Longshan culture

From Wikipedia, the free encyclopedia
Jump to: navigation, search
Longshan culture 龍山文化
Geographical range North China Plain
Period late Neolithic
Dates c. 3000–2000 BC
Major sites Taosi
Preceded by Yangshao culture
Followed by Erlitou culture

The Longshan culture (simplified Chinese: ; traditional Chinese: ; pinyin: Lóngshān wénhuà), sometimes encountered as Lung-shan after its previous romanization, was a late Neolithic culture in China, centered on the central and lower Yellow River and dated from about 3000 BC to 2000 BC. The Longshan culture is named after the town of Longshan (lit. "Dragon Mountain") in the east of the area under the administration of the city of Jinan, Shandong Province, where the first archaeological find (in 1928) and excavation (in 1930 and 1931) of this culture took place at the Chengziya Archaeological Site. Early studies indicated that the Longshan and Yangshao cultures were one and the same. It was once widely accepted that the Longshan culture is in fact a later development of the Yangshao culture.[1] However, the Yangshao culture is not ancestral or related to the Longshan culture (at least on the male side) because the Yangshao had a high frequency of N y-dna,common in North Siberia, and in Far north East Europe among Finno-Ugrians, while the Longshan had a high frequency of O3 y-dna common in the modern Chinese, and other Sinnic peoples.[2]



Black eggshell pottery of the Longshan culture
Jadeware produced during Longshan culture, now collected in Shandong Museum

The distinctive feature of the Longshan culture was the high level of skill in pottery making, including the use of pottery wheels. The Longshan culture was noted for its highly polished black pottery (or egg-shell pottery). This type of thin-walled and polished black pottery has also been discovered in the Yangtze River valley and as far as today's southeastern coast of China.[3] It is a clear indication that neolithic agricultural sub-groups of the greater Longshan Culture had spread out across ancient boundaries of China.[4]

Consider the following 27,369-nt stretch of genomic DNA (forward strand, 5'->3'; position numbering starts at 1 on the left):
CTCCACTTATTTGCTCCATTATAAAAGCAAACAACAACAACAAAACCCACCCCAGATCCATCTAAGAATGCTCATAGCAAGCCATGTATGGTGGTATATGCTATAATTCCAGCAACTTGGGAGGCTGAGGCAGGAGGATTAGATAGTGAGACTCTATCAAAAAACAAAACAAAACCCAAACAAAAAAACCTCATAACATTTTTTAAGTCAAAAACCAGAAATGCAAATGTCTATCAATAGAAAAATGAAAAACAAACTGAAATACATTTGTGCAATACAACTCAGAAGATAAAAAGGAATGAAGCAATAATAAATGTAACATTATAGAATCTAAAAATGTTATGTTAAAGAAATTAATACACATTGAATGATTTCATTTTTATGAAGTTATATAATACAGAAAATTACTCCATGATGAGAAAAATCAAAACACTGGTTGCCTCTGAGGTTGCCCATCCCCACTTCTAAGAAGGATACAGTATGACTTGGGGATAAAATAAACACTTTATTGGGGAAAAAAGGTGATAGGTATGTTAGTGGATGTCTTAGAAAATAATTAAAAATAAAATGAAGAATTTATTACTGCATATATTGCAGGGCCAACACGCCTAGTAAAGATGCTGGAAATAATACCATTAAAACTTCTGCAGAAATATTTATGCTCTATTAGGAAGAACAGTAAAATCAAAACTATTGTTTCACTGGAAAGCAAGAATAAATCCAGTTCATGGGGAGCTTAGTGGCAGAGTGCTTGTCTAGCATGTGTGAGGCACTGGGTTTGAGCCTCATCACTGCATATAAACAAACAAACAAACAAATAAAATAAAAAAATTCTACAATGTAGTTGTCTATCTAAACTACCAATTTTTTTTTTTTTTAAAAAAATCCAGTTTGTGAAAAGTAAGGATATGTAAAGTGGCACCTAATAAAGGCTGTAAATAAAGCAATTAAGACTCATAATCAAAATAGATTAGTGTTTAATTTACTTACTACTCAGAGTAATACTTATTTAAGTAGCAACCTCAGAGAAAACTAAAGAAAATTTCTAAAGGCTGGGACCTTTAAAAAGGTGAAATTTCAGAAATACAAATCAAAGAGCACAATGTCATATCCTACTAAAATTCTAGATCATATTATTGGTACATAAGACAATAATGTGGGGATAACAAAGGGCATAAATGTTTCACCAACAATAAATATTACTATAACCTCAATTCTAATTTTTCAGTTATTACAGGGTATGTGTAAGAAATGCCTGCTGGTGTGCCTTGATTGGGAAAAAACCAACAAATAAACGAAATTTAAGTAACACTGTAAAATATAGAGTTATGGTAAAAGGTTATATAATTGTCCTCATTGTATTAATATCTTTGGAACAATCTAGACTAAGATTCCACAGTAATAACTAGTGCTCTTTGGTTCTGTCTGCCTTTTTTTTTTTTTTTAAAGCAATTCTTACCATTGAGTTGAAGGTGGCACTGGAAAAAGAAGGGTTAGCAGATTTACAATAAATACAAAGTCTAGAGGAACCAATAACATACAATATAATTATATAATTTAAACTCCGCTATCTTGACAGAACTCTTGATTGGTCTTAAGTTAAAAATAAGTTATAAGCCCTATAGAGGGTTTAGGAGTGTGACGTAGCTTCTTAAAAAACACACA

Life during the Longshan culture marked a transition to the establishment of cities, as rammed earth walls and moats began to appear; the site at Taosi is the largest walled Longshan settlement. Rice cultivation was clearly established by that time. Small-scale production of silk by raising and domesticating the silkworm Bombyx mori in early sericulture was also known.[4]

Remains found at archaeological sites suggest that the inhabitants used a method of divination based on interpreting the crack patterns formed in heated cattle bones.[5]

The Neolithic population in China reached its peak during the Longshan culture. Towards the end of the Longshan culture, the population decreased sharply; this was matched by the disappearance of high-quality black pottery found in ritual burials.

Eleven characters found at Dinggong in Shandong, China on a pottery sherd, Longshan culture


The early period of the Longshan culture is considered to be 3000 to 2600 BC, while the late period is 2600 to 2000 BC.[6] A variety of geographic regions of China are involved among the various sub-periods of the Longshan civilisation, particularly for the Late Longshan period.[6] For example the middle reaches of the Jing River and Wei River evince settlement known as the Shaanxi Longshan.[6] The We'i River valley would participate in key historic events in China as the North Silk Road developed in that same area.

See also[edit]



  • Fairbank, John King and Merle Goldman (1992). China: A New History; Second Enlarged Edition (2006). Cambridge: MA; London: The Belknap Press of Harvard University Press. ISBN 0-674-01828-1
  • Liu, Li. The Chinese Neolithic: Trajectories to Early States, ISBN 0-521-81184-8